There are stirrings inside Unison, Britain’s largest public sector union, as grassroots members demand a fighting stance.
This year’s Unison national delegate conference – held last week in Brighton – marked 25 years since Unison was founded as a merger of NUPE, NALGO and COHSE unions.
To note the occasion, the union’s NEC launched a ‘strategic review’, to be voted on at the conference. Seeing as it was rather vague and only intended to mark this anniversary, the leadership did not expect major controversy over it.
This initially appeared to be the case. The first few speakers on the strategic review (known as ‘Composite A’ in the conference agenda) raised no objections. But it was enough for a delegate from Manchester to say the words “we don’t trust you” to completely transform the debate. From that point on, speaker after speaker argued against Composite A. It was clear that a revolution on the conference floor was taking place.
Why did “we don’t trust you” resonate so strongly?
The current Unison leadership has been one of the most right-wing and passive trade union leaderships for years. Other unions have swung to the left, and thrown their weight into the struggle to support Corbyn as Labour leader. But Unison’s leadership – totally against the wishes and interests of the majority of its members – have openly undermined Corbyn, parroting the Blairites by saying he is ‘not effective’.
The union has missed major opportunities to fight austerity. As the major union in local government, they have passively allowed astonishing cuts to this department. And there is little or no plan to fight the fact that over the next two years, local government central funding will fall by another 50%.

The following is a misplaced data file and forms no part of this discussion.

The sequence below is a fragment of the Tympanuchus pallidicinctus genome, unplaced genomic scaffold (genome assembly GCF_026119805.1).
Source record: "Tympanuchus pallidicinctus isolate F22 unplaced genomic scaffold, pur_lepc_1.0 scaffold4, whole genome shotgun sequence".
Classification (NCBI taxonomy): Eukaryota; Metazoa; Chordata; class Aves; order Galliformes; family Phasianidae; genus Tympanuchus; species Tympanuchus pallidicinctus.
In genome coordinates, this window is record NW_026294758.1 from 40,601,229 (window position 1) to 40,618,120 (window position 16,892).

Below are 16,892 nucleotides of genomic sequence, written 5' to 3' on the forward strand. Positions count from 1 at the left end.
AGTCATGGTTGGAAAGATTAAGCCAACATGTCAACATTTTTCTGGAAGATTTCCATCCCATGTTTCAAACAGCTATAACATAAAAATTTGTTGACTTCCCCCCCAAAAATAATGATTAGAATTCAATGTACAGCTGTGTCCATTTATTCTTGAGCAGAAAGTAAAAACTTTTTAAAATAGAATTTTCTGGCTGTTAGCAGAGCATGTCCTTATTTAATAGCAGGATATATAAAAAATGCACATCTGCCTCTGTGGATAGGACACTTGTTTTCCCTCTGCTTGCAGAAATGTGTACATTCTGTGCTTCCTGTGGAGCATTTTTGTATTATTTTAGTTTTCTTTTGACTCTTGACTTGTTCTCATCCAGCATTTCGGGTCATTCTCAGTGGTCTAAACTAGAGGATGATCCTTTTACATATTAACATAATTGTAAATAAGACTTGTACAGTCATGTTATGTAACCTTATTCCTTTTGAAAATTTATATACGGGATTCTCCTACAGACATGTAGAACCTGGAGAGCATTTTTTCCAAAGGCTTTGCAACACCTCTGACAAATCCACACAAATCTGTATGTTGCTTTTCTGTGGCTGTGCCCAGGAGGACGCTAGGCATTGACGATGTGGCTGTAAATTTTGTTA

The leadership frequently treats the rank and file and left-wingers in the union with open contempt, even going so far as to remove from office elected branch leaderships for attacking the leaders. In general, the leadership fears the branch leaderships – many of whom are left-wing and have their own base of support – and are always looking for any excuse to undermine them.
Increasing numbers of delegates referred to exactly this as they spoke against the motion. Although deliberately vague, the strategic review implied taking control of branch finances out of the branches and into the national centre, which could have disastrous effects on their ability to organise strike action, should the national leadership not support it.
In many cases, branches have already been left high and dry on their own when it comes to fighting battles locally. Taking branches’ money away would only serve to cement this position – and the control of the union bureaucracy – even further.
As if trying to prove the Manchester delegate right in their mistrust, when it came to the vote the NEC declared the motion passed when it was obvious that most had voted against it.
The hall erupted into several minutes of shouting, clamouring, and foot stamping to demand a card vote. This was continuously denied by the chair in the face of overwhelming opposition from the floor, until eventually other members of the NEC whispered in his ear and said a card vote was unavoidable.
After the votes were counted, it was revealed to the audience that the motion had in fact fallen by almost two-thirds! The exact votes were: for – 394,990; against – 609,044.
“Should’ve gone to Specsavers!” shouted one delegate to the chair from the conference floor, to much laughter.
How can Unison activists, then, trust their leadership to carry out a strategic review, when they can’t be trusted to honestly count such a blatant vote?
These events indicate that a shift is beginning to take place. Discontent is building up amongst grassroots union members, who want to see their anger against cuts reflected at the top.
The bureaucracy’s domination of Unison is coming to an end. And not a moment too soon. This leadership has been the biggest obstacle standing in the way of a sustained fightback against austerity. It must be replaced with a fighting leadership. The events at this year’s conference have surely hastened this.